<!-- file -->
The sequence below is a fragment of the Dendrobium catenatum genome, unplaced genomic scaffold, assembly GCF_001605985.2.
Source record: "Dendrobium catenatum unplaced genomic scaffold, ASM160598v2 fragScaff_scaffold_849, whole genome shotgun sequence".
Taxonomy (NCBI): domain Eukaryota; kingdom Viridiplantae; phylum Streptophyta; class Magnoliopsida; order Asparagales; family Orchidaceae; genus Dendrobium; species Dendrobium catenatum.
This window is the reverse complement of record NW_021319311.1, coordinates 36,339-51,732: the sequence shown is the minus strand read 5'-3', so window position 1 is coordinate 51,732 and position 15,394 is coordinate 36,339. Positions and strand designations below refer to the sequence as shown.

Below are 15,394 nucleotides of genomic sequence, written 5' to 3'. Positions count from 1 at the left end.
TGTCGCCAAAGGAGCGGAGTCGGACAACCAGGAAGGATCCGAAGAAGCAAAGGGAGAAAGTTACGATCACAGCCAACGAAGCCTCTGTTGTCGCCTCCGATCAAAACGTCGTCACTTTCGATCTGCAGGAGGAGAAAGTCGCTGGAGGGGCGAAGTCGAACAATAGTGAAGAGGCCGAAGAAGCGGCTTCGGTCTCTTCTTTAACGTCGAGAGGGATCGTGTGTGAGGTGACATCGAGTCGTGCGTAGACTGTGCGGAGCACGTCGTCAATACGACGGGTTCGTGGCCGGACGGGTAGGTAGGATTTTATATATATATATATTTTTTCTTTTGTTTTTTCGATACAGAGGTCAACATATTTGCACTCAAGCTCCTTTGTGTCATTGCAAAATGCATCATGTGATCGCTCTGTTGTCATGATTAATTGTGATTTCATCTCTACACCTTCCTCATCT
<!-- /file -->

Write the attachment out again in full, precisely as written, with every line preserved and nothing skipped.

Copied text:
The sequence below is a fragment of the Dendrobium catenatum genome, unplaced genomic scaffold, assembly GCF_001605985.2.
Source record: "Dendrobium catenatum unplaced genomic scaffold, ASM160598v2 fragScaff_scaffold_849, whole genome shotgun sequence".
Taxonomy (NCBI): domain Eukaryota; kingdom Viridiplantae; phylum Streptophyta; class Magnoliopsida; order Asparagales; family Orchidaceae; genus Dendrobium; species Dendrobium catenatum.
This window is the reverse complement of record NW_021319311.1, coordinates 36,339-51,732: the sequence shown is the minus strand read 5'-3', so window position 1 is coordinate 51,732 and position 15,394 is coordinate 36,339. Positions and strand designations below refer to the sequence as shown.

Below are 15,394 nucleotides of genomic sequence, written 5' to 3'. Positions count from 1 at the left end.
TGTCGCCAAAGGAGCGGAGTCGGACAACCAGGAAGGATCCGAAGAAGCAAAGGGAGAAAGTTACGATCACAGCCAACGAAGCCTCTGTTGTCGCCTCCGATCAAAACGTCGTCACTTTCGATCTGCAGGAGGAGAAAGTCGCTGGAGGGGCGAAGTCGAACAATAGTGAAGAGGCCGAAGAAGCGGCTTCGGTCTCTTCTTTAACGTCGAGAGGGATCGTGTGTGAGGTGACATCGAGTCGTGCGTAGACTGTGCGGAGCACGTCGTCAATACGACGGGTTCGTGGCCGGACGGGTAGGTAGGATTTTATATATATATATATTTTTTCTTTTGTTTTTTCGATACAGAGGTCAACATATTTGCACTCAAGCTCCTTTGTGTCATTGCAAAATGCATCATGTGATCGCTCTGTTGTCATGATTAATTGTGATTTCATCTCTACACCTTCCTCATCT